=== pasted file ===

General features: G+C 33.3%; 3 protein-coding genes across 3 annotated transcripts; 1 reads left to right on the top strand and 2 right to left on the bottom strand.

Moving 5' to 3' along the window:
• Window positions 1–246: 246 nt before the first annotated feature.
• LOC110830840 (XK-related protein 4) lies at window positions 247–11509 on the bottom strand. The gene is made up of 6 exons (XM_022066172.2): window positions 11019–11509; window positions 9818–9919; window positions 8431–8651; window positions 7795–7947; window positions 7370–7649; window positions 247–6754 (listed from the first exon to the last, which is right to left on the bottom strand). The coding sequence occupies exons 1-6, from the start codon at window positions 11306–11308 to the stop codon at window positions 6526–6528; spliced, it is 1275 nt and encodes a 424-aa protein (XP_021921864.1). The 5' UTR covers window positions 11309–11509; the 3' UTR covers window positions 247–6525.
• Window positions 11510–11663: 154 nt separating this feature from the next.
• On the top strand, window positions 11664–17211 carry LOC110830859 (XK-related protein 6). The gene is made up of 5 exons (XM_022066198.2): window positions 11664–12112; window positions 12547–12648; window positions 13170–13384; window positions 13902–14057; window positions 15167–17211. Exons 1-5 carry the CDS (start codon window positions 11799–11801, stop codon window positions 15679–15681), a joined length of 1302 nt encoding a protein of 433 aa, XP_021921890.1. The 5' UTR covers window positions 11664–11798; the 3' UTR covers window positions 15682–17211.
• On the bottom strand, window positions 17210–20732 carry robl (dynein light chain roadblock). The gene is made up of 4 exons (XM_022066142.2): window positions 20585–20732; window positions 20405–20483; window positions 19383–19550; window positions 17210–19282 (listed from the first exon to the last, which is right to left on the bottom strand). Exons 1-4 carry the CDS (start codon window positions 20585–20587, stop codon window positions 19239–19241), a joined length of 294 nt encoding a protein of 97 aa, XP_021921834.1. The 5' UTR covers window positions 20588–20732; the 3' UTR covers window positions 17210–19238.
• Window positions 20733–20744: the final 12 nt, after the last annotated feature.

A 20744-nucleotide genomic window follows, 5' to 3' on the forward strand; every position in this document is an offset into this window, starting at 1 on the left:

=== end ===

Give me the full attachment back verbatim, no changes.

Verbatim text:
General features: G+C 33.3%; 3 protein-coding genes across 3 annotated transcripts; 1 reads left to right on the top strand and 2 right to left on the bottom strand.

Moving 5' to 3' along the window:
• Window positions 1–246: 246 nt before the first annotated feature.
• LOC110830840 (XK-related protein 4) lies at window positions 247–11509 on the bottom strand. The gene is made up of 6 exons (XM_022066172.2): window positions 11019–11509; window positions 9818–9919; window positions 8431–8651; window positions 7795–7947; window positions 7370–7649; window positions 247–6754 (listed from the first exon to the last, which is right to left on the bottom strand). The coding sequence occupies exons 1-6, from the start codon at window positions 11306–11308 to the stop codon at window positions 6526–6528; spliced, it is 1275 nt and encodes a 424-aa protein (XP_021921864.1). The 5' UTR covers window positions 11309–11509; the 3' UTR covers window positions 247–6525.
• Window positions 11510–11663: 154 nt separating this feature from the next.
• On the top strand, window positions 11664–17211 carry LOC110830859 (XK-related protein 6). The gene is made up of 5 exons (XM_022066198.2): window positions 11664–12112; window positions 12547–12648; window positions 13170–13384; window positions 13902–14057; window positions 15167–17211. Exons 1-5 carry the CDS (start codon window positions 11799–11801, stop codon window positions 15679–15681), a joined length of 1302 nt encoding a protein of 433 aa, XP_021921890.1. The 5' UTR covers window positions 11664–11798; the 3' UTR covers window positions 15682–17211.
• On the bottom strand, window positions 17210–20732 carry robl (dynein light chain roadblock). The gene is made up of 4 exons (XM_022066142.2): window positions 20585–20732; window positions 20405–20483; window positions 19383–19550; window positions 17210–19282 (listed from the first exon to the last, which is right to left on the bottom strand). Exons 1-4 carry the CDS (start codon window positions 20585–20587, stop codon window positions 19239–19241), a joined length of 294 nt encoding a protein of 97 aa, XP_021921834.1. The 5' UTR covers window positions 20588–20732; the 3' UTR covers window positions 17210–19238.
• Window positions 20733–20744: the final 12 nt, after the last annotated feature.

A 20744-nucleotide genomic window follows, 5' to 3' on the forward strand; every position in this document is an offset into this window, starting at 1 on the left: